German official warns of ‘really terrible Christmas’ without steps to counter surge in infections

Greg Nash

The director of Germany’s disease control agency said Thursday the country could have a “really terrible Christmas” if it doesn’t take steps to counter the surge in COVID-19 infections. 

Lothar Wieler, director of the Robert Koch Institute, is calling for large events to be canceled and clubs and bars to shut down in order to combat a rise in infections, The Associated Press reported.

Along with the closures, Wieler wants COVID-19 vaccine passports to be used for many public venues and businesses, according to the news service.

“We are currently heading toward a serious emergency,” Wieler said. “We are going to have a really terrible Christmas if we don’t take countermeasures now.”

His remarks come after the agency recently recorded 65,371 new cases in one day.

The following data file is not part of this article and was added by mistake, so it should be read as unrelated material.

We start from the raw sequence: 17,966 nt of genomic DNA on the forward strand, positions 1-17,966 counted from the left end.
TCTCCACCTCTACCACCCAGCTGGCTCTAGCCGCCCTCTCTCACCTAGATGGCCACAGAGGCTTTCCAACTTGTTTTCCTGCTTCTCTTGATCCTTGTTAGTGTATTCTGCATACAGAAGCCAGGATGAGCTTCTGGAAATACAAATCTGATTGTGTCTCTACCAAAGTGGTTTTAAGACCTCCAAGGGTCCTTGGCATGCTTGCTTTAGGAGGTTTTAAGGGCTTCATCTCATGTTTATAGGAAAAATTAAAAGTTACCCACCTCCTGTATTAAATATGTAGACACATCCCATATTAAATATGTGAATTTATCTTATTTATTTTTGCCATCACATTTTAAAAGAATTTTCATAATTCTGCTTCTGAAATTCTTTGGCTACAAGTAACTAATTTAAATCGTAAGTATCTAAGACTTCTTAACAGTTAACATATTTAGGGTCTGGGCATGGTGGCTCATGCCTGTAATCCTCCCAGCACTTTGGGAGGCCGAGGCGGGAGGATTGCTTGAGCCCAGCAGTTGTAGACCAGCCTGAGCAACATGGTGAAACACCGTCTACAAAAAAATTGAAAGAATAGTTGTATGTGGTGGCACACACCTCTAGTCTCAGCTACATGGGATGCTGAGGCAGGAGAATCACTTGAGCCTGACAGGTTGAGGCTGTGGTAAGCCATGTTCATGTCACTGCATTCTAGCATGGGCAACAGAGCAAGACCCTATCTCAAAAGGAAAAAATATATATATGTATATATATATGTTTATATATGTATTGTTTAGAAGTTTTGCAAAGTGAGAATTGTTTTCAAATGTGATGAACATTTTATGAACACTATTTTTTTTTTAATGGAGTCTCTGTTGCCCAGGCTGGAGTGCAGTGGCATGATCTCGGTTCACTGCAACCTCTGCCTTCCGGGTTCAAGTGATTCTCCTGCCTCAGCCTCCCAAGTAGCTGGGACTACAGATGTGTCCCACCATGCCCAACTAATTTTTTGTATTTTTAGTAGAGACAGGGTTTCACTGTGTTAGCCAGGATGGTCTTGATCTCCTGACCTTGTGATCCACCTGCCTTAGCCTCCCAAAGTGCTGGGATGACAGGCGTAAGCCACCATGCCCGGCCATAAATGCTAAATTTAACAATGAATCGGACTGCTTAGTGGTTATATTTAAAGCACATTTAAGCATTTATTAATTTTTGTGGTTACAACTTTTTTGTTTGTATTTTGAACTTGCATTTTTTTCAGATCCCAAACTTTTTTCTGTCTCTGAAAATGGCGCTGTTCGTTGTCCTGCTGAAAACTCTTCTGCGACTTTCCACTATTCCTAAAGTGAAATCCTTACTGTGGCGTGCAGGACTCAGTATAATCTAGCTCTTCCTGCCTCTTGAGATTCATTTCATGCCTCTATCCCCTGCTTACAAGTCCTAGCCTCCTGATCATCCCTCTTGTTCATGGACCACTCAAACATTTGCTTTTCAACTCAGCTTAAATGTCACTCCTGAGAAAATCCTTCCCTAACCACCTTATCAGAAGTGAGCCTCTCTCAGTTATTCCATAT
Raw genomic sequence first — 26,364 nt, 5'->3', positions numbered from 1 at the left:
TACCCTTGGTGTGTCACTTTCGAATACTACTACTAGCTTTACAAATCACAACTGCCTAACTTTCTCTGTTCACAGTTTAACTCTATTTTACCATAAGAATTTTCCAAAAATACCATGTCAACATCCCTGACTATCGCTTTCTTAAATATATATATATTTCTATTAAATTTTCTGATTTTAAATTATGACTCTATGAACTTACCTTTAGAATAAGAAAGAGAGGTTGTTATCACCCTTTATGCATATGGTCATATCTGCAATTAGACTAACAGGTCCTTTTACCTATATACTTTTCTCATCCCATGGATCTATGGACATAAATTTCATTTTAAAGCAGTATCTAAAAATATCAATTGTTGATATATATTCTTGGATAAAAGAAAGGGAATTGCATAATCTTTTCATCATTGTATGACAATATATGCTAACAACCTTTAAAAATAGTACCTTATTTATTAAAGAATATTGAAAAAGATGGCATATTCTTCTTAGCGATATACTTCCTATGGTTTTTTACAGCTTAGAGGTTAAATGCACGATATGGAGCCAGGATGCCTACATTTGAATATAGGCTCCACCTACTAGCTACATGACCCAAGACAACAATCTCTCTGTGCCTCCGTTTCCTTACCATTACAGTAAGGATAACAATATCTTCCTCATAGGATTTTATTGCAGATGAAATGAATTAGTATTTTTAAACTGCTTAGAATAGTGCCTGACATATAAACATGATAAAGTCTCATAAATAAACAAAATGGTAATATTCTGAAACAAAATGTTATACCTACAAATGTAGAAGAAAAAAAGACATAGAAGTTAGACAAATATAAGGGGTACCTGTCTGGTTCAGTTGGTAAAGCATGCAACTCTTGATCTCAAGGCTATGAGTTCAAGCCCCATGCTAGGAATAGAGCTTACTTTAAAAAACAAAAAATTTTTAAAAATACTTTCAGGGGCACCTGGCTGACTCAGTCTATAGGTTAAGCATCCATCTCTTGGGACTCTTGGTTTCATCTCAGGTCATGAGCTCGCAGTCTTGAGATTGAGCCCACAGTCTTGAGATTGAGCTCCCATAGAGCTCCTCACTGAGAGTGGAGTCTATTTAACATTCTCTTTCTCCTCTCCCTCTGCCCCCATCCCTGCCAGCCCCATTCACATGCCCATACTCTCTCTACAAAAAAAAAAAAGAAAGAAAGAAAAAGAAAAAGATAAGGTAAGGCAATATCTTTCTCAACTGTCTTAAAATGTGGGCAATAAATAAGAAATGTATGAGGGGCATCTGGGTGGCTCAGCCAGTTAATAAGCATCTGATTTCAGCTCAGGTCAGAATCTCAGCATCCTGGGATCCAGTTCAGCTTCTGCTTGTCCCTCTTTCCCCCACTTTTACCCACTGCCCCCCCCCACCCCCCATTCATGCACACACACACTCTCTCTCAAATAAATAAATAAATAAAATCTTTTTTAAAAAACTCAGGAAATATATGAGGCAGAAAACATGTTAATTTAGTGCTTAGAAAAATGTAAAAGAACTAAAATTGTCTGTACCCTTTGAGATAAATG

Germany currently has 67 percent of its population vaccinated against the virus, with Wieler saying that needs to be above 75 percent. 

Lawmakers in the country are looking to enact new coronavirus restrictions that would last until the end of November, the AP noted. 

Anthony Fauci, the United States’ top infectious diseases expert, recently said families who are vaccinated can “feel good about enjoying a typical” Thanksgiving and Christmas this year. 

“If you get vaccinated and your family’s vaccinated, you can feel good about enjoying a typical Thanksgiving, Christmas with your family and close friends,” he said.

“When you go to indoor congregate settings, go the extra mile, be safe, wear a mask,” Fauci added. “But when you are with your family at home, goodness, enjoy it with your parents, your children, your grandparents. There’s no reason not to do that.”

Tags Anthony Fauci Anthony Fauci COVID-19 pandemic in the United States COVID-19 vaccine Thanksgiving Vaccine passports during the COVID-19 pandemic

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